An act of discrimination?

4th April 2016

An interesting case has arisen relating to benefits during maternity leave.

On the face of it, if a company were to discontinue childcare vouchers during maternity leave, one would reach the conclusion that this may amount to a discriminatory act. Not so, as held by the EAT in the case of Peninsula Business Services Ltd v Donaldson.

Pursuant to the Maternity and Parental Leave Regulations 1999 (“the Regulations”), women on maternity leave are entitled to non-pay benefits. In this case, the Tribunal in the first instance held that it was discriminatory for an employee to lose childcare vouchers during maternity leave and gave weight to a guidance produced by HMRC that contractual non-cash benefits produced under salary sacrifice scheme must continue to be provided during ordinary maternity leave.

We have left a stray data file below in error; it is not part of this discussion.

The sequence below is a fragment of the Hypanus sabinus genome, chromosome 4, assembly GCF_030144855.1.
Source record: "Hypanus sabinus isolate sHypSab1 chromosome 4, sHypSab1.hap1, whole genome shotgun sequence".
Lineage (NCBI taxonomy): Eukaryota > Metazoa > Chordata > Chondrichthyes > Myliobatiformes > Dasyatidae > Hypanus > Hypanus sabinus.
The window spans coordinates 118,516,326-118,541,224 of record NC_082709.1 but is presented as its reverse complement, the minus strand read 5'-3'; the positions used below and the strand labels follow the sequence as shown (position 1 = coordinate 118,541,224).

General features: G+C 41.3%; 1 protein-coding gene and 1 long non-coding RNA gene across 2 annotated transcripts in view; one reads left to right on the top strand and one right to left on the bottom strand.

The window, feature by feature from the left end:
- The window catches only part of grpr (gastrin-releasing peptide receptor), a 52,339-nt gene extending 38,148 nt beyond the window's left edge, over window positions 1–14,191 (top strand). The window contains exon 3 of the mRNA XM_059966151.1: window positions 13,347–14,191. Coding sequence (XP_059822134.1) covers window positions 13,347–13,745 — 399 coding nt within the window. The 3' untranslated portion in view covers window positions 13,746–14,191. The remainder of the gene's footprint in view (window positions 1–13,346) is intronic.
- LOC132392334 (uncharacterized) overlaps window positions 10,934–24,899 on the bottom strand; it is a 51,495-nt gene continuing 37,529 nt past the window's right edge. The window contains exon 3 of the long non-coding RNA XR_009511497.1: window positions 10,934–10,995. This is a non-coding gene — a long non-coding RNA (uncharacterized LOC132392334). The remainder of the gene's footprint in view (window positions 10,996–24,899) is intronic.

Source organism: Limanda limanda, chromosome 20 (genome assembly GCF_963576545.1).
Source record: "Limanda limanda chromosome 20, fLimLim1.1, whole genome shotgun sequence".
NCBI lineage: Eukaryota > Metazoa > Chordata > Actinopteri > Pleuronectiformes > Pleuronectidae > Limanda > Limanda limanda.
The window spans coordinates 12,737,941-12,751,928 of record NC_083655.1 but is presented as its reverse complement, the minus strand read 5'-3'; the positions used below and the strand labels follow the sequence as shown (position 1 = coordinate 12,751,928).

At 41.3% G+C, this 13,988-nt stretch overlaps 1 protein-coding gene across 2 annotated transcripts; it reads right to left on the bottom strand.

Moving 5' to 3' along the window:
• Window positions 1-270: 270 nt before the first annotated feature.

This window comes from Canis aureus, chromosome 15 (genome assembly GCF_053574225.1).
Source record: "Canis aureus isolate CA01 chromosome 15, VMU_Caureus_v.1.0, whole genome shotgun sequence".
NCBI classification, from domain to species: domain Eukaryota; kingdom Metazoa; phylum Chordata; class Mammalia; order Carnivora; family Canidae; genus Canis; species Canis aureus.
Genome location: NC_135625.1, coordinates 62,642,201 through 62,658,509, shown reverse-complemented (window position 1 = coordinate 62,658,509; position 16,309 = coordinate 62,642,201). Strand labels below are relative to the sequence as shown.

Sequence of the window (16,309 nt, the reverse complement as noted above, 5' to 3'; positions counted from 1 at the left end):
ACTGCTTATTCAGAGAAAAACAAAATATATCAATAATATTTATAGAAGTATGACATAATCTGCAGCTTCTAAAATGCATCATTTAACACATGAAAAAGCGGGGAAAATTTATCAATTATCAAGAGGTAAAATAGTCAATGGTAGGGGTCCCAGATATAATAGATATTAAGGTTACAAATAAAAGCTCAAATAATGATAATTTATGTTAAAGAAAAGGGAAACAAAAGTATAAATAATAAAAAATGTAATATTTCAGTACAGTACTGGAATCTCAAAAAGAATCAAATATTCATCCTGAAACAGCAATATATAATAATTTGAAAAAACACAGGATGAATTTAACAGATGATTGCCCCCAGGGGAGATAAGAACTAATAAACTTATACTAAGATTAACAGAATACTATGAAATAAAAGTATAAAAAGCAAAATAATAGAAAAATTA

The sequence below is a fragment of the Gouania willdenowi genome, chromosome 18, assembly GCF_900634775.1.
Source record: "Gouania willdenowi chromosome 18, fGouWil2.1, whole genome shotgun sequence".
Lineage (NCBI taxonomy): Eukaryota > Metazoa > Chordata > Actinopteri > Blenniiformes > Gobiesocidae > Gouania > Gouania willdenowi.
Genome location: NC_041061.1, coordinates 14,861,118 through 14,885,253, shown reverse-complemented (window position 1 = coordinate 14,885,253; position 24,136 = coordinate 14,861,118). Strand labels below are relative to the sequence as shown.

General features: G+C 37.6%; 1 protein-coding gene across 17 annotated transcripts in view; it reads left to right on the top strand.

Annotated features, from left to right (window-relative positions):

Peninsula appealed. There was no legislative basis to support the HMRC guidance. For the EAT, the key question was, did the vouchers constitute remuneration? If they did, regulation 9 of the Regulations did not require this to continue during maternity leave.

The EAT held that the vouchers did represent remuneration and did not have to continue during maternity leave. This was because the pay had been substituted with vouchers under a salary sacrifice scheme.